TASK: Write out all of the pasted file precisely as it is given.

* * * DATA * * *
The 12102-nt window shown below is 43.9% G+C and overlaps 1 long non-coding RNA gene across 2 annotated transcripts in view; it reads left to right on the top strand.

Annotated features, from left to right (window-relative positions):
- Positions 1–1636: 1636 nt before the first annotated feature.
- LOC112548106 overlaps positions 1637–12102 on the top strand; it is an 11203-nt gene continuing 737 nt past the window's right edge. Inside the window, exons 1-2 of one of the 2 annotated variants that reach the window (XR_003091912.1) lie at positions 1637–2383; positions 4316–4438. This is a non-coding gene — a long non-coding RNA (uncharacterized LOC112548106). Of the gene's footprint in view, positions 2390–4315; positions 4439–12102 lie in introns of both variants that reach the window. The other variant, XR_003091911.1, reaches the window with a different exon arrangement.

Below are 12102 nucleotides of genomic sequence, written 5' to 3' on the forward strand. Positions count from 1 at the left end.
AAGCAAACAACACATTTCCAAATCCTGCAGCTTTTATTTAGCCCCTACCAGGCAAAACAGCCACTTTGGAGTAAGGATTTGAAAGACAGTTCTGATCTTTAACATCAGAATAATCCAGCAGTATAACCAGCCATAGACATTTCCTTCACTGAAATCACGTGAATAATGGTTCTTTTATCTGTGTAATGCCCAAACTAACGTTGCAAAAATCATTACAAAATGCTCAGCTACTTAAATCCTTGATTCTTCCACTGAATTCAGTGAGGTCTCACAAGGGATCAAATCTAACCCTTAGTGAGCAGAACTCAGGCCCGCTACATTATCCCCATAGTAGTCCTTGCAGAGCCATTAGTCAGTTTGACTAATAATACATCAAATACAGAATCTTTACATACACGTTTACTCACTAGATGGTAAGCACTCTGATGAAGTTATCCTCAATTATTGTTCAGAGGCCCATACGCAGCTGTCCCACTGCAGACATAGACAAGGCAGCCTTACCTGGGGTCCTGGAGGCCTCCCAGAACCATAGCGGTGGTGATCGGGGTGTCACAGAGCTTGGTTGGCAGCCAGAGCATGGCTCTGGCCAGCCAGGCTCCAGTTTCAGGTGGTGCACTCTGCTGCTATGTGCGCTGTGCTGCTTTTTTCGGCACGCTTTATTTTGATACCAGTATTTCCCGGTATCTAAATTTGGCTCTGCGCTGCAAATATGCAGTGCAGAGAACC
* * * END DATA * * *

The 12102-nt window shown below is 43.9% G+C and overlaps 1 long non-coding RNA gene across 2 annotated transcripts in view; it reads left to right on the top strand.

Annotated features, from left to right (window-relative positions):
- Positions 1–1636: 1636 nt before the first annotated feature.
- LOC112548106 overlaps positions 1637–12102 on the top strand; it is an 11203-nt gene continuing 737 nt past the window's right edge. Inside the window, exons 1-2 of one of the 2 annotated variants that reach the window (XR_003091912.1) lie at positions 1637–2383; positions 4316–4438. This is a non-coding gene — a long non-coding RNA (uncharacterized LOC112548106). Of the gene's footprint in view, positions 2390–4315; positions 4439–12102 lie in introns of both variants that reach the window. The other variant, XR_003091911.1, reaches the window with a different exon arrangement.

Below are 12102 nucleotides of genomic sequence, written 5' to 3' on the forward strand. Positions count from 1 at the left end.
AAGCAAACAACACATTTCCAAATCCTGCAGCTTTTATTTAGCCCCTACCAGGCAAAACAGCCACTTTGGAGTAAGGATTTGAAAGACAGTTCTGATCTTTAACATCAGAATAATCCAGCAGTATAACCAGCCATAGACATTTCCTTCACTGAAATCACGTGAATAATGGTTCTTTTATCTGTGTAATGCCCAAACTAACGTTGCAAAAATCATTACAAAATGCTCAGCTACTTAAATCCTTGATTCTTCCACTGAATTCAGTGAGGTCTCACAAGGGATCAAATCTAACCCTTAGTGAGCAGAACTCAGGCCCGCTACATTATCCCCATAGTAGTCCTTGCAGAGCCATTAGTCAGTTTGACTAATAATACATCAAATACAGAATCTTTACATACACGTTTACTCACTAGATGGTAAGCACTCTGATGAAGTTATCCTCAATTATTGTTCAGAGGCCCATACGCAGCTGTCCCACTGCAGACATAGACAAGGCAGCCTTACCTGGGGTCCTGGAGGCCTCCCAGAACCATAGCGGTGGTGATCGGGGTGTCACAGAGCTTGGTTGGCAGCCAGAGCATGGCTCTGGCCAGCCAGGCTCCAGTTTCAGGTGGTGCACTCTGCTGCTATGTGCGCTGTGCTGCTTTTTTCGGCACGCTTTATTTTGATACCAGTATTTCCCGGTATCTAAATTTGGCTCTGCGCTGCAAATATGCAGTGCAGAGAACC